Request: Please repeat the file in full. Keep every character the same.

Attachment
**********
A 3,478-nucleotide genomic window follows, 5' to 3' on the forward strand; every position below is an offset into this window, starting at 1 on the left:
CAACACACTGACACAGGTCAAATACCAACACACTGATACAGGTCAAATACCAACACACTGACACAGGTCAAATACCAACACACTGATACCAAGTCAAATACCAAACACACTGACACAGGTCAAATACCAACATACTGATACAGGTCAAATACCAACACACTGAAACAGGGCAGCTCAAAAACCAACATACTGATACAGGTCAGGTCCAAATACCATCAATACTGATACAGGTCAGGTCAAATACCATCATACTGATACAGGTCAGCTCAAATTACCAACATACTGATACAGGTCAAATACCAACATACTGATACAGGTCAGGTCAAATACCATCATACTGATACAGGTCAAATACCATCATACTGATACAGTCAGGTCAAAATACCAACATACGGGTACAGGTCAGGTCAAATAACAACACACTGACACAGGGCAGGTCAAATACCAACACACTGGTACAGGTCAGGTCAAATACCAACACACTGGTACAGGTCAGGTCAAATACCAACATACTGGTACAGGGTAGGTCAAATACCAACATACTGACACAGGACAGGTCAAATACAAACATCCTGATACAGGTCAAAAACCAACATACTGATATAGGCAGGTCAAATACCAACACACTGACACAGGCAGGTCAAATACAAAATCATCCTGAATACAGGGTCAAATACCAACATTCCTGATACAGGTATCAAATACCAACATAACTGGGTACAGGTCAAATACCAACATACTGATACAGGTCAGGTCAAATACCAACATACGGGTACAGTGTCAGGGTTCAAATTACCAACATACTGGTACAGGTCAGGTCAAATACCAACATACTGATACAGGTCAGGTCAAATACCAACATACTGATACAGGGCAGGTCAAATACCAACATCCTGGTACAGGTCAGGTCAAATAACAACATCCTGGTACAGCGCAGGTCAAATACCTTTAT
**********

A 3,478-nucleotide genomic window follows, 5' to 3' on the forward strand; every position below is an offset into this window, starting at 1 on the left:
CAACACACTGACACAGGTCAAATACCAACACACTGATACAGGTCAAATACCAACACACTGACACAGGTCAAATACCAACACACTGATACCAAGTCAAATACCAAACACACTGACACAGGTCAAATACCAACATACTGATACAGGTCAAATACCAACACACTGAAACAGGGCAGCTCAAAAACCAACATACTGATACAGGTCAGGTCCAAATACCATCAATACTGATACAGGTCAGGTCAAATACCATCATACTGATACAGGTCAGCTCAAATTACCAACATACTGATACAGGTCAAATACCAACATACTGATACAGGTCAGGTCAAATACCATCATACTGATACAGGTCAAATACCATCATACTGATACAGTCAGGTCAAAATACCAACATACGGGTACAGGTCAGGTCAAATAACAACACACTGACACAGGGCAGGTCAAATACCAACACACTGGTACAGGTCAGGTCAAATACCAACACACTGGTACAGGTCAGGTCAAATACCAACATACTGGTACAGGGTAGGTCAAATACCAACATACTGACACAGGACAGGTCAAATACAAACATCCTGATACAGGTCAAAAACCAACATACTGATATAGGCAGGTCAAATACCAACACACTGACACAGGCAGGTCAAATACAAAATCATCCTGAATACAGGGTCAAATACCAACATTCCTGATACAGGTATCAAATACCAACATAACTGGGTACAGGTCAAATACCAACATACTGATACAGGTCAGGTCAAATACCAACATACGGGTACAGTGTCAGGGTTCAAATTACCAACATACTGGTACAGGTCAGGTCAAATACCAACATACTGATACAGGTCAGGTCAAATACCAACATACTGATACAGGGCAGGTCAAATACCAACATCCTGGTACAGGTCAGGTCAAATAACAACATCCTGGTACAGCGCAGGTCAAATACCTTTAT